You probably don’t remember
when I would let you rest
your head on my shoulder.
Maybe you’d cry or yawn or
do whatever pretty heads do
when they come into contact
with that strong bit of muscle
and bone they could always count on.
And then you couldn’t.
It’s not like I lost it, though
perhaps it slants more downhill
with each year and beatdown.
It still teeter-totters on either side
of this head swirling with wishes,
what-ifs and why-nots, ready
to support your thoughts.
And now you don’t.
I’ve never had that kind of place
to nestle my bleary or teary eyes.
I shook off dreams and sorrows
like a Labrador loses the blue lake
he just emerged from, splattering
them in all directions. But
I’ve never been able to shake off
the blue I’ve swallowed.
And I’ve swallowed plenty.
So now you’re gone, grown and
different from when our heads
would share this bar from which
my embrace hangs for you. It waits
for some day when cooler heads
will bring ours back together,
when adults no longer act
like children and children don’t
suffer the acts of adults.
And this, dear reader, is officially Post #1,000 on A Thing for Words. I probably have written and posted more, but have deleted ones someone’s been kind, wise or unwise enough to publish or I collected in my own books. But the WordPress counter today says 1,000, so that’s what we’ll call it.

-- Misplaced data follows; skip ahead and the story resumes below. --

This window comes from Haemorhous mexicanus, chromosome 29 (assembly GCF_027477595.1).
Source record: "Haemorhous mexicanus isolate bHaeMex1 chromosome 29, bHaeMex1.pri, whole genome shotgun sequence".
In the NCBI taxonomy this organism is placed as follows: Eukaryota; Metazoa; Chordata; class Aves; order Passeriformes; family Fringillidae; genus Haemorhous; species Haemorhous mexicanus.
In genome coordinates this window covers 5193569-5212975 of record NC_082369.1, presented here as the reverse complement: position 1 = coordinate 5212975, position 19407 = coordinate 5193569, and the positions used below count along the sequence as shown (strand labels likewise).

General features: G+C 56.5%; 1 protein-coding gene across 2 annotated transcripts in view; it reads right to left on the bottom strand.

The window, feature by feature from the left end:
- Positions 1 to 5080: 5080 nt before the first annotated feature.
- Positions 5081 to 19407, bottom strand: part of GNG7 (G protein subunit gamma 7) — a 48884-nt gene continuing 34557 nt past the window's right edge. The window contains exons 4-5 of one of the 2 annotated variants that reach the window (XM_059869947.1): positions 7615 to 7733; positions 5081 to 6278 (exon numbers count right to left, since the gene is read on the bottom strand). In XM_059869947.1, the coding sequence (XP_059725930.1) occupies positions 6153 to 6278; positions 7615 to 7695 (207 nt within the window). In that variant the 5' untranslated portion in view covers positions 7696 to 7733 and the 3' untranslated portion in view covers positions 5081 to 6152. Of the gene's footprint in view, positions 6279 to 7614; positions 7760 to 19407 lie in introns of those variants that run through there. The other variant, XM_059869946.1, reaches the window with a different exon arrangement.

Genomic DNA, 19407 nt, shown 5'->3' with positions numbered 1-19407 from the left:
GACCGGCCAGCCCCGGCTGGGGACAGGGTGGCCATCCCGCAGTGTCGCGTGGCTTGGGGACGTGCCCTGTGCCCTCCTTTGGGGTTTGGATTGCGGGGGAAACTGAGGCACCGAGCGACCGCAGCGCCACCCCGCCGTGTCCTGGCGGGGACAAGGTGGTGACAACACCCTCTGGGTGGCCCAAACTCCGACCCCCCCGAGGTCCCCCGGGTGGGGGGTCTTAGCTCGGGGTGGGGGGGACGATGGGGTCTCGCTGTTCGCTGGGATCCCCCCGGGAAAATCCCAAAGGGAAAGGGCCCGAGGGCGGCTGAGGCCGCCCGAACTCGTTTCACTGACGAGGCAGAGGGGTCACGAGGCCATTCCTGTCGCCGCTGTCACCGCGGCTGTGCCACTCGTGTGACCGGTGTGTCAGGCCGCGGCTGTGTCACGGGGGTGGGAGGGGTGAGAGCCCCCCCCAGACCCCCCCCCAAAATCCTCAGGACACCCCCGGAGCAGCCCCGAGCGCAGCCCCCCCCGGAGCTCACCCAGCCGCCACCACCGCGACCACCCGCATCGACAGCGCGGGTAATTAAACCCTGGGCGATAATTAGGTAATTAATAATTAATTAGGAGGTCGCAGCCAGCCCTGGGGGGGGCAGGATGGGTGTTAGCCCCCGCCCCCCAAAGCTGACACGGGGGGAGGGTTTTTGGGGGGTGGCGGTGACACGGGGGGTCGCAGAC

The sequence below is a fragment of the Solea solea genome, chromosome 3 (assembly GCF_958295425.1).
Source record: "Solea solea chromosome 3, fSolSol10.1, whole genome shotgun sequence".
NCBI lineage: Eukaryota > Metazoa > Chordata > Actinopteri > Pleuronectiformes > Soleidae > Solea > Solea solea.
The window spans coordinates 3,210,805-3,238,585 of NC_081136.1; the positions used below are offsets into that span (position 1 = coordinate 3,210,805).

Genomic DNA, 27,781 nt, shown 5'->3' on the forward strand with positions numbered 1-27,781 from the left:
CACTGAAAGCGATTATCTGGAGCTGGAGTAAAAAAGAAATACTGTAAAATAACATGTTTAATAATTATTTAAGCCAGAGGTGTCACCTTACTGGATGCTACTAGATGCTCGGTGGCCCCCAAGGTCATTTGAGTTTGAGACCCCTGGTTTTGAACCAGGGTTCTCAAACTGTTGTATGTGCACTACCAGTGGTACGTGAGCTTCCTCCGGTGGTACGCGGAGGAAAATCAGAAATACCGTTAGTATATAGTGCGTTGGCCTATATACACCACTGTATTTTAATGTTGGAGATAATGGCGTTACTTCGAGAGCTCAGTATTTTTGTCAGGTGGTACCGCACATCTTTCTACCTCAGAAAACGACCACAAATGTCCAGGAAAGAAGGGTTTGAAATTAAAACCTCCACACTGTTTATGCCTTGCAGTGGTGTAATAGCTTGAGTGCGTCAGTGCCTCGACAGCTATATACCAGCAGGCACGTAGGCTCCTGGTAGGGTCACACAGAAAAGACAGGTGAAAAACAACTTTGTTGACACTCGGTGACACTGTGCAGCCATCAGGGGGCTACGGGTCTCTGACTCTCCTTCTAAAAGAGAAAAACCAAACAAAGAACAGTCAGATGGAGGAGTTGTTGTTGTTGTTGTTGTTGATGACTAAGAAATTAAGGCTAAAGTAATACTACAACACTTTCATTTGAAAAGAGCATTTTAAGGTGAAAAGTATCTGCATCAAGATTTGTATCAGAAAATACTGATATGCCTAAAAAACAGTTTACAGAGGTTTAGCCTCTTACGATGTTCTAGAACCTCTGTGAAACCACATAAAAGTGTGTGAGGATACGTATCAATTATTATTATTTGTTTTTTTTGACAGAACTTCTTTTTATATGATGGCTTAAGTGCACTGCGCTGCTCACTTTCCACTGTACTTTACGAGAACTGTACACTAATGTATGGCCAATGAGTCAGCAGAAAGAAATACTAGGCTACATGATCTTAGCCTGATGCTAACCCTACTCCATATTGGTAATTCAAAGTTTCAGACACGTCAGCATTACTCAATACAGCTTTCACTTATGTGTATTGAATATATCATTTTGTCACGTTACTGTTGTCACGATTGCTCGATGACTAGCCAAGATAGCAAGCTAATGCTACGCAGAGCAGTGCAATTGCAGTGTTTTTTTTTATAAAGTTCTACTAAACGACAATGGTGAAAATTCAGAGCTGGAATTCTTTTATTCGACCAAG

And I could never have accomplished this without YOU there to read and, in turn, encourage me not to stop writing. For that, I cannot thank you enough. Just your act of reading these ramblings has helped bring out emotions and words I never knew I could express. And you have no idea how close I am today to stopping expressing them anymore.
But I will wake up tomorrow and at least try to write one more something. Maybe there’s someone out there who may stumble on it in searching for words to help them smile or just let them know they’re not alone in what they’re feeling. So let’s just say as long as you’re willing, I’ll always try to shoulder my responsibility of giving you somewhere to lay your head. It’s what I’ve always done. And, despite all my personal “bleary and teary,” I guess I’m not done yet.
Thank you all. You and I know who you are. Thank you for helping me better know me.